Sunday 5 June 2016
St Just to Treen, near Porthcurno
Treen Farm Campsite
It was a grey, still and humid day. My clothes hadn’t dried very well in the Youth Hostel’s drying room so I set off with my underwear hanging from my rucksack. The sea was different shades today without the sunlight and there was a mist that obscured my view of both Cape Cornwall and Land’s End. I couldn’t tell where the sea ended and the sky began.
I passed lots of coves again. Large, rounded stones and lots of seaweed prevented easy access to the sea in most coves but I did spy one guy snorkelling around the rocks.
Whitesand Bay is the first big beach since St Ives and there were several surf schools drumming up business, although no surf.
Sennen Cove overlooks the Southern end of Whitesand Bay and I stopped here for a second breakfast. Eggs Florentine overlooking the Bay was a good Sunday brunch.
I had to climb up Mayon Cliff to get to Land’s End. I stopped at the National Trust hut and Irish Annie didn’t stop talking! She gave me lots of tips for pubs coming up, told me I should write a book and said there’s an escaped Pelican living wild, and fishing, in this area.
There was a small plaque acknowledging the long association of the Commandoes (from before they were Royal Marines) with the peculiar West Cornwall cliffs, particularly those around Sennen Cove. This is where many Commandoes learn to climb.
I reached Land’s End, British mainland’s most Southwesterly point. It was busy; although I didn’t see anyone who looked like they were just starting LEJOG. The Longships Lighthouse was only faintly visible offshore. I found someone to take my photo near-ish to the signpost (you have to pay to stand right next to it). I avoided the theme park and the animal farm and carried on around the headland.
There were a couple of people taking a dip at Nanjizal, a place where I have swum before. The tide was out so there wasn’t much water in the tunnel at the side of the beach. There was a seal just beyond the seaweed, watching the humans in the water. As I walked along the sun was getting stronger and the sky bluer.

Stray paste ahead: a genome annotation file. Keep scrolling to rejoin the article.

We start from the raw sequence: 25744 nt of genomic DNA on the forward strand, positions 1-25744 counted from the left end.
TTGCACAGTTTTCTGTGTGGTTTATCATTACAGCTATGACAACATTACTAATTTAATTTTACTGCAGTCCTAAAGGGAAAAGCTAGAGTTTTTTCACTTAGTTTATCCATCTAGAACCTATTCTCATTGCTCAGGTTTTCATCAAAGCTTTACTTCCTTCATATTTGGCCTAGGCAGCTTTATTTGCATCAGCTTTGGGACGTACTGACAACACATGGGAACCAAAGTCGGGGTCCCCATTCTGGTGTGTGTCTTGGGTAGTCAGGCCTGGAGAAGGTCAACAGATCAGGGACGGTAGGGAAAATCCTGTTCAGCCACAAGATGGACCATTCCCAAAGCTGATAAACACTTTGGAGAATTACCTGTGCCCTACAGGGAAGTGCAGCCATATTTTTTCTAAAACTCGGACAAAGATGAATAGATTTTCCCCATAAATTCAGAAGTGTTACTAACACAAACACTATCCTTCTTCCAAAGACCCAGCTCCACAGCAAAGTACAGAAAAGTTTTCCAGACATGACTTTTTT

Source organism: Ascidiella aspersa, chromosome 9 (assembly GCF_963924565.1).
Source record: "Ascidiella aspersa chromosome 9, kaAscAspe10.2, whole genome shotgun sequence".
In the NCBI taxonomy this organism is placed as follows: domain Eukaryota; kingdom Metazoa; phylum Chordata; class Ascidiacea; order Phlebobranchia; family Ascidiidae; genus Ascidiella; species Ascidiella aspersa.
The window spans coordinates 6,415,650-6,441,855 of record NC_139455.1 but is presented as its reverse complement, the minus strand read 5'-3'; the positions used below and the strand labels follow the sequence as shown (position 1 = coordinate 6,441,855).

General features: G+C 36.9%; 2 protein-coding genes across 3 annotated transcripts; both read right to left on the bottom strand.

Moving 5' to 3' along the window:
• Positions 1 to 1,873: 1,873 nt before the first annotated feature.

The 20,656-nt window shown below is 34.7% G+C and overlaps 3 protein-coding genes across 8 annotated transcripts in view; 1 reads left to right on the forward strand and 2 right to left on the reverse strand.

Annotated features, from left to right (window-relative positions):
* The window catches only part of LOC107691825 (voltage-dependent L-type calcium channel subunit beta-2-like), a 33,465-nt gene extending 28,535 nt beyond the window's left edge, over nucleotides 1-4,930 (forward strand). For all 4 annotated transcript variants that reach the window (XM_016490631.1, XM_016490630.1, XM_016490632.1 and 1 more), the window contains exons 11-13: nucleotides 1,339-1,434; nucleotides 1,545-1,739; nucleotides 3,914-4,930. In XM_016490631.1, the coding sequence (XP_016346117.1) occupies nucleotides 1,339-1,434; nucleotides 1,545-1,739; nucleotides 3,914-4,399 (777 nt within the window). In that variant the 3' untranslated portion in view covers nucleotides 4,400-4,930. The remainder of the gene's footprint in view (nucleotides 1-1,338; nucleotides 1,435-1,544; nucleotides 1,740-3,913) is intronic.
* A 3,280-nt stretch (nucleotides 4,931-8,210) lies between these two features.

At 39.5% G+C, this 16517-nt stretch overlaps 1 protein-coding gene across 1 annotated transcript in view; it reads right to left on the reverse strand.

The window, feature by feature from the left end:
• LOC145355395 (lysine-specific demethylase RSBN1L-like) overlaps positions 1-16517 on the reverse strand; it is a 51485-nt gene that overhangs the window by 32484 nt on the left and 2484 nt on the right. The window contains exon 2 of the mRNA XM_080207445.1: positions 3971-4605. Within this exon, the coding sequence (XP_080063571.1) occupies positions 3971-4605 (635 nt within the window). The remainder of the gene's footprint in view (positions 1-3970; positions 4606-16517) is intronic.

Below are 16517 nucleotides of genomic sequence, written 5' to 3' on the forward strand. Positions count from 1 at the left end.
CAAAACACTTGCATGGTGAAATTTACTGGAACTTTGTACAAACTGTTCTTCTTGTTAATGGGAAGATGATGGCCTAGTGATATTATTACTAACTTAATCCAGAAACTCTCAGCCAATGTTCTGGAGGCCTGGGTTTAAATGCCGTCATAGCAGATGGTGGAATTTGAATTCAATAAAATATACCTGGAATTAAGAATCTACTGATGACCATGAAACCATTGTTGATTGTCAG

Around Gwennap Head I finally turned East and immediately dropped into the sheltered village of Porthgwarra. I stopped at the cafe for a cream tea and took the opportunity to admire the beautiful setting that was apparently used in the recent Poldark television series.
In the 1800s this was a thriving fishing village, landing pilchards, mullet, crab and lobster. The fishermen carved “ullies” (tanks with wooden floors and lids) into the rock below high water so that fish could be kept fresh for market.
There was a tunnel through the rock that had been hewn by local miners in the 1890s to enable easier access to the beach for fishermen and farmers (collecting seaweed to use as fertiliser).
I passed St Levan’s beach, which had St Levan’s well at the top.
There were lots of tourists and cars at the Minack Theatre, perched on the cliff just before Porthcurno. I had been before to see Othello and was too hot to stop and pay to look at the empty stage. Besides, I had spied a beach.
The sea lapping Porthcurno beach looked so beautifully clear. There seemed to be miles of sand under the water, no rocks or seaweed, so this made the water look lighter than I had been used to. It was very inviting and lots of people were in the sea.
I pressed on to my campsite as it was only 10 minutes away. That way I could get my tent up, wash my sweaty clothes and then go for a well-earned dip. The campsite was lovely and I learned that there was another beach just below the cliff near Treen. Pedn Vounder beach was not accessible at high tide so I needed to hurry if I was going to swim there.
What a place! It was a difficult 10 minute scramble down the steep cliff to get to the beach but it was definitely worth it. Lots of people were leaving as I was arriving because the tide was already covering the rocks at the bottom. However, some people were still there and, as I got closer, I realised most were naked…this was a nudist beach. Strangely, all the naked people seemed to be men (although I didn’t stare too closely). This was one time I wasn’t going naked!
I don’t think I’ve ever been on such a beautiful beach in such glorious weather. I ran straight into the sea. It was such a cool relief and I could have wallowed there for hours, except that the tide was still coming in. I reluctantly climbed back up the cliff.
Ruth and Graham, who I had met skiing in Italy, live in Treen. They had a friend staying but we still all met at the pub for dinner. It was a lovely evening to cap a wonderful day.